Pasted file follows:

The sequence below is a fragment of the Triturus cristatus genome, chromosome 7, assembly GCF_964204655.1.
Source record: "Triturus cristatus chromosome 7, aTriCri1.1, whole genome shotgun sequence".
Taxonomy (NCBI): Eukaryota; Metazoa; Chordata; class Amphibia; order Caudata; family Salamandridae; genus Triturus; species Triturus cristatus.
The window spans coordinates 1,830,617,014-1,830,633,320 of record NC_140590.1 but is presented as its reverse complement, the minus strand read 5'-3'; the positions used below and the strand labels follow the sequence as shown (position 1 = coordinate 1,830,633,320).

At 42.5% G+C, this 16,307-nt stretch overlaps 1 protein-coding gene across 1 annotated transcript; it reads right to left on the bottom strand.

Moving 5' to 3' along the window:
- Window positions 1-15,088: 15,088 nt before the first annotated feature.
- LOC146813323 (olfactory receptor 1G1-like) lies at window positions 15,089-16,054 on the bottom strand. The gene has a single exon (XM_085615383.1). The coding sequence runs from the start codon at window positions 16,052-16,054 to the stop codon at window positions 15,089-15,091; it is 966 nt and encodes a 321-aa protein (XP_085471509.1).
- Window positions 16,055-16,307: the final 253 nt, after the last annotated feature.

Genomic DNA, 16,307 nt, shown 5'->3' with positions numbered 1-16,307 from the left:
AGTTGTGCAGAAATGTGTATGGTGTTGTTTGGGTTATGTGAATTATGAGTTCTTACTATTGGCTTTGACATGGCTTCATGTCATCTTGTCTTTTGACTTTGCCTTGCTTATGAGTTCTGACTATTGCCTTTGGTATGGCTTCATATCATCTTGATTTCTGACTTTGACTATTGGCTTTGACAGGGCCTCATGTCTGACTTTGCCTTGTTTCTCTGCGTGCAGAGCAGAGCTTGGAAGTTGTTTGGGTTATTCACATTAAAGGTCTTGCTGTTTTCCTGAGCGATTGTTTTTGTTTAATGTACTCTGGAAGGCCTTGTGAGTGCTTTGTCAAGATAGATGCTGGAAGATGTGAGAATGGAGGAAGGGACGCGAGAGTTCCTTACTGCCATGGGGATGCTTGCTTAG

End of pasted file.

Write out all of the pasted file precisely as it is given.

The sequence below is a fragment of the Triturus cristatus genome, chromosome 7, assembly GCF_964204655.1.
Source record: "Triturus cristatus chromosome 7, aTriCri1.1, whole genome shotgun sequence".
Taxonomy (NCBI): Eukaryota; Metazoa; Chordata; class Amphibia; order Caudata; family Salamandridae; genus Triturus; species Triturus cristatus.
The window spans coordinates 1,830,617,014-1,830,633,320 of record NC_140590.1 but is presented as its reverse complement, the minus strand read 5'-3'; the positions used below and the strand labels follow the sequence as shown (position 1 = coordinate 1,830,633,320).

At 42.5% G+C, this 16,307-nt stretch overlaps 1 protein-coding gene across 1 annotated transcript; it reads right to left on the bottom strand.

Moving 5' to 3' along the window:
- Window positions 1-15,088: 15,088 nt before the first annotated feature.
- LOC146813323 (olfactory receptor 1G1-like) lies at window positions 15,089-16,054 on the bottom strand. The gene has a single exon (XM_085615383.1). The coding sequence runs from the start codon at window positions 16,052-16,054 to the stop codon at window positions 15,089-15,091; it is 966 nt and encodes a 321-aa protein (XP_085471509.1).
- Window positions 16,055-16,307: the final 253 nt, after the last annotated feature.

Genomic DNA, 16,307 nt, shown 5'->3' with positions numbered 1-16,307 from the left:
AGTTGTGCAGAAATGTGTATGGTGTTGTTTGGGTTATGTGAATTATGAGTTCTTACTATTGGCTTTGACATGGCTTCATGTCATCTTGTCTTTTGACTTTGCCTTGCTTATGAGTTCTGACTATTGCCTTTGGTATGGCTTCATATCATCTTGATTTCTGACTTTGACTATTGGCTTTGACAGGGCCTCATGTCTGACTTTGCCTTGTTTCTCTGCGTGCAGAGCAGAGCTTGGAAGTTGTTTGGGTTATTCACATTAAAGGTCTTGCTGTTTTCCTGAGCGATTGTTTTTGTTTAATGTACTCTGGAAGGCCTTGTGAGTGCTTTGTCAAGATAGATGCTGGAAGATGTGAGAATGGAGGAAGGGACGCGAGAGTTCCTTACTGCCATGGGGATGCTTGCTTAG